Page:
Queries + Answers 9 to 16 revisited – further research needed

Our first Queries + Answers was posted on 7th February 2013.

Here are the Q+A 9 to 16 with subsequently posted Indhhk Group articles below which are relevant to the subject but may not answer the original query.

Q+A 9 Peninsula Spinners Ltd + Hong Kong Spinners Ltd Carles Brasó Broggi, is researching two related companies. Peninsula Spinners Ltd. was established in Hong Kong in 1948 and became Hong Kong Spinners Ltd. in 1954. Carles is also interested in the founder of HK Spinners, C.Y. Wong (Wang Qiyu or Wang Chi Yue, 1883-1965) and T.Y. Wong (Wang Tongyuan or Wong Tong Yuen) who by 1975 was Chairman and Managing Director. Can anyone provide more information about the two companies or men?
Carles, now living back in Spain lived in Shanghai and Hong Kong whilst researching the history of Textile Spinning Companies in both places and their move to Hong Kong post WW2. He wrote the following article which is one of the most read on the website:
Shanghai Spinners: Pioneers of Hong Kong’s industrialization, 1947-1955
See also Eleanor Wong’s A History of the Wong Family Textile Business – Part Two: Life in Hong Kong

EW-HK-HKSpinners-CastlePeakRd

HK Spinners, Castle Peak Road, Cheung Sha Wan

Q+A 10 Bicycle Rickshaws in Hong Kong George Fogh, Denmark, read Fung Chi Ming’s article in Newsletter 7 about hand-pulled rickshaws and asks if there were ever bicycle (also known as tricycle, trishaw and pedicabs) rickshaws in Hong Kong and if so were any manufactured here.
This Q+A is a close relative of Q+A 2 Where were HK’s Rickshaws made?
Fung Chi Ming’s articles provide ample information:
The Hong Kong Rickshaw over Time
Rickshaw Makers’ Stores

View of Ki Ling Lane, 1992, nos. 1 and 2 (left photo) and nos. 3 and 4 (right photo) (Source: Fung Chi Ming/ Photo taken by the author)

View of Ki Ling Lane, 1992, nos. 1 and 2 (left photo) and nos. 3 and 4 (right photo)
(Source: Fung Chi Ming/ Photo taken by the author)

Q+A 11 The Elm Tree Tool and Die Company Information wanted about the American Louis Marx, company manager David Yea as well as Elm Tree Tool…
Sarah Monks wrote to say the correct name was The Elm Tool & Machinery Company Ltd.
The Elm Tool and Machinery Company Ltd – The Toy King comes to town
More information needed about Elm Tree….

Q+A 12 The term “Compradore” James Chan wrote that the compradore system originally came to prominence after the Canton system in the late Ming dynasty, as abolished in 1842 and the compradores replaced the “hong merchants”.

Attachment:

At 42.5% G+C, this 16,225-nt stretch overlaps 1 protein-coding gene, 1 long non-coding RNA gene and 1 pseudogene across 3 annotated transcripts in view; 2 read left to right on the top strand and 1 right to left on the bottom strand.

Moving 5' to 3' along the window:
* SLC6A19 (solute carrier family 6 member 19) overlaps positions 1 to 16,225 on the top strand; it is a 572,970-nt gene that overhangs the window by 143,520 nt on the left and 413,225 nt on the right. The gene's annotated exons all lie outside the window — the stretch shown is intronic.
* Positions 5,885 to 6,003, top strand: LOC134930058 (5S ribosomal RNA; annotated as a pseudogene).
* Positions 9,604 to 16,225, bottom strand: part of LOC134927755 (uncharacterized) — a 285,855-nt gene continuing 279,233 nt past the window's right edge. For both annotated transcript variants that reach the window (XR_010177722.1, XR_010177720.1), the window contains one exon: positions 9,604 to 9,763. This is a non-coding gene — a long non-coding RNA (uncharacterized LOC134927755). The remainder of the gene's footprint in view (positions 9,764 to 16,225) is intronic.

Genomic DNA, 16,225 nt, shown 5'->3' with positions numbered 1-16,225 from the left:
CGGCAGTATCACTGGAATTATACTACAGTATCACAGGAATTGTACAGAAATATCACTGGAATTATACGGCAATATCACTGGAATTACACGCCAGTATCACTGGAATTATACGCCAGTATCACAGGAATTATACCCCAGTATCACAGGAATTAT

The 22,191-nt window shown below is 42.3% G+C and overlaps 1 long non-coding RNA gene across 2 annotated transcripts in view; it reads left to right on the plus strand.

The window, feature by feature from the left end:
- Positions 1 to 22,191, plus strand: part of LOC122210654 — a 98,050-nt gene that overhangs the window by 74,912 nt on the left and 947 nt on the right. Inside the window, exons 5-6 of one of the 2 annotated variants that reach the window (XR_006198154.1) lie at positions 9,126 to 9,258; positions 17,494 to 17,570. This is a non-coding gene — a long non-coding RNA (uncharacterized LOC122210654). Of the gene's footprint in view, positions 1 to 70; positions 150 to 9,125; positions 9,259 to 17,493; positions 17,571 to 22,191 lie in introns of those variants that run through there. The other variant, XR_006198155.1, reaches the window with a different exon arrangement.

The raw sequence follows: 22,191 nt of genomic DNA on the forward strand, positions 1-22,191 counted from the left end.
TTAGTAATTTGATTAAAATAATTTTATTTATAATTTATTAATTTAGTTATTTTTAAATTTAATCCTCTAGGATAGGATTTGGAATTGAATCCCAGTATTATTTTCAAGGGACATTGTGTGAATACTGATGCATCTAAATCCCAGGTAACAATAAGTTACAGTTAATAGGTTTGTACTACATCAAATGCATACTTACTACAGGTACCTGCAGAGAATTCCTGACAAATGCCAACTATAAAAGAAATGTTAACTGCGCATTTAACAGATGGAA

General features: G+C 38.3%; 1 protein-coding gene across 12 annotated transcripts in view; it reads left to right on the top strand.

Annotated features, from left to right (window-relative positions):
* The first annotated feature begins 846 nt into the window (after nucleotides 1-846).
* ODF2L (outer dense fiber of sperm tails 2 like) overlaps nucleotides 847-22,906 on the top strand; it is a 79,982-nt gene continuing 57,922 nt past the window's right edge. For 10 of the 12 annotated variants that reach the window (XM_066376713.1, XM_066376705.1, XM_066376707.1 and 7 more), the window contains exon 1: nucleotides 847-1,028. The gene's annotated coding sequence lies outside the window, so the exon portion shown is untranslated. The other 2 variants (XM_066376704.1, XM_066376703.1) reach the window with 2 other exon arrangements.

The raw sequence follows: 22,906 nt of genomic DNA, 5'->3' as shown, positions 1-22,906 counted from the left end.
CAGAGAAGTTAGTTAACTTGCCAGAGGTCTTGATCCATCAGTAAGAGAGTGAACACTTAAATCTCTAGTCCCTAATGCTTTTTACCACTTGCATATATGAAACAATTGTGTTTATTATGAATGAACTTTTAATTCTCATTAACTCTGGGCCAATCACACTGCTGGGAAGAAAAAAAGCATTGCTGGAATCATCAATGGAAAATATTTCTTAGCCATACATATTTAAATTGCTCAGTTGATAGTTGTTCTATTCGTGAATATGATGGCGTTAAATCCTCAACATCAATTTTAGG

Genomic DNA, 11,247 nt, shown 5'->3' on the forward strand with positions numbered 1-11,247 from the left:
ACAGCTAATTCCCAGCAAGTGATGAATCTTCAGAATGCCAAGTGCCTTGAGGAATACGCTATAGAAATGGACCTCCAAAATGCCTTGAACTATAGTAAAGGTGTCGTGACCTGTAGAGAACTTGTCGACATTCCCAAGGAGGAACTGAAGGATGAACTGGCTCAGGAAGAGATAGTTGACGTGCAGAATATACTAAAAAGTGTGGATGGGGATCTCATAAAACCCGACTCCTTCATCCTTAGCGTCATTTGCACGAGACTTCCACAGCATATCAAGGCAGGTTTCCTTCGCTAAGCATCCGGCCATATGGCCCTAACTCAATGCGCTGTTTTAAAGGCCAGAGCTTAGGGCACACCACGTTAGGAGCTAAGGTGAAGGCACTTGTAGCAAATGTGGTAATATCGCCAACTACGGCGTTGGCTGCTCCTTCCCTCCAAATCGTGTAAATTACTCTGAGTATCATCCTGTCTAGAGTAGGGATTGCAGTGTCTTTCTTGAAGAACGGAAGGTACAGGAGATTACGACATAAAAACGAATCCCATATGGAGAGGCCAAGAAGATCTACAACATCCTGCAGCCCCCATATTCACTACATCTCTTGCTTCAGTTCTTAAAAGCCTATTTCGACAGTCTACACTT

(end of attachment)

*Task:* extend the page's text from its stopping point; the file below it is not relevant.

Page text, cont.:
James was somewhat mystified and wonders if anyone can explain these terms and elaborate on the general subject.
Can anyone?

Q+A 13 Ivory Chopsticks – made in Hong Kong? Hugh Farmer saw an AFCD sign by the path leading to Sheung Yiu Folk Museum, Sai Kung, which said, “Rough leaves of the sandpaper vine, Tetracera Asiatica, were used for polishing ivory chopsticks and tinware…”
When, where and by whom were such chopsticks made in Hong Kong?

Q+A 14 Inland River Operations Company HF: I am trying to gather information about this company and not coming up with much. Apparently in mid-January 1942 (ie during the occupation of Hong Kong by the Japanese) the IROC resumed river steamers between Hong Kong, Macau and the Mainland.
No information has been forthcoming…

Q+A 15 Shek Pai Wan (Aberdeen) HF: While walking around Aberdeen last week I saw an information board that said, “the name Shek Pai Wan meant a bay packed with rows of stone”
Shek Pai  Wan is Aberdeen harbour ie the water between Aberdeen and Ap Lei Chau.

Can anyone confirm that the above is correct. And if so what were the stones intended for, where did they come from and would I be right in thinking they were ready for shipping out of Hong Kong, (or less likely into)? And what period are we taking about?
It sounds very much like a HK quarry was involved. If so where was it?

Thomas Ngan responded: Shek Pai Wan (Aberdeen) – update

Aberdeen 1845

Shek Pai Wan 1845

Q+A 16 The Public Steelyard system? HF: I was reading about the Public Steelyard system which was used at Luen Wo market, Fanling.

What was this system?

What was the origin of the term?

When was it used?

Was it used all over the NT or the whole of HK?
No information has been forthcoming…

This article was first posted on 18th September 2016.

 

 

 

Leave a Reply

Your email address will not be published. Required fields are marked *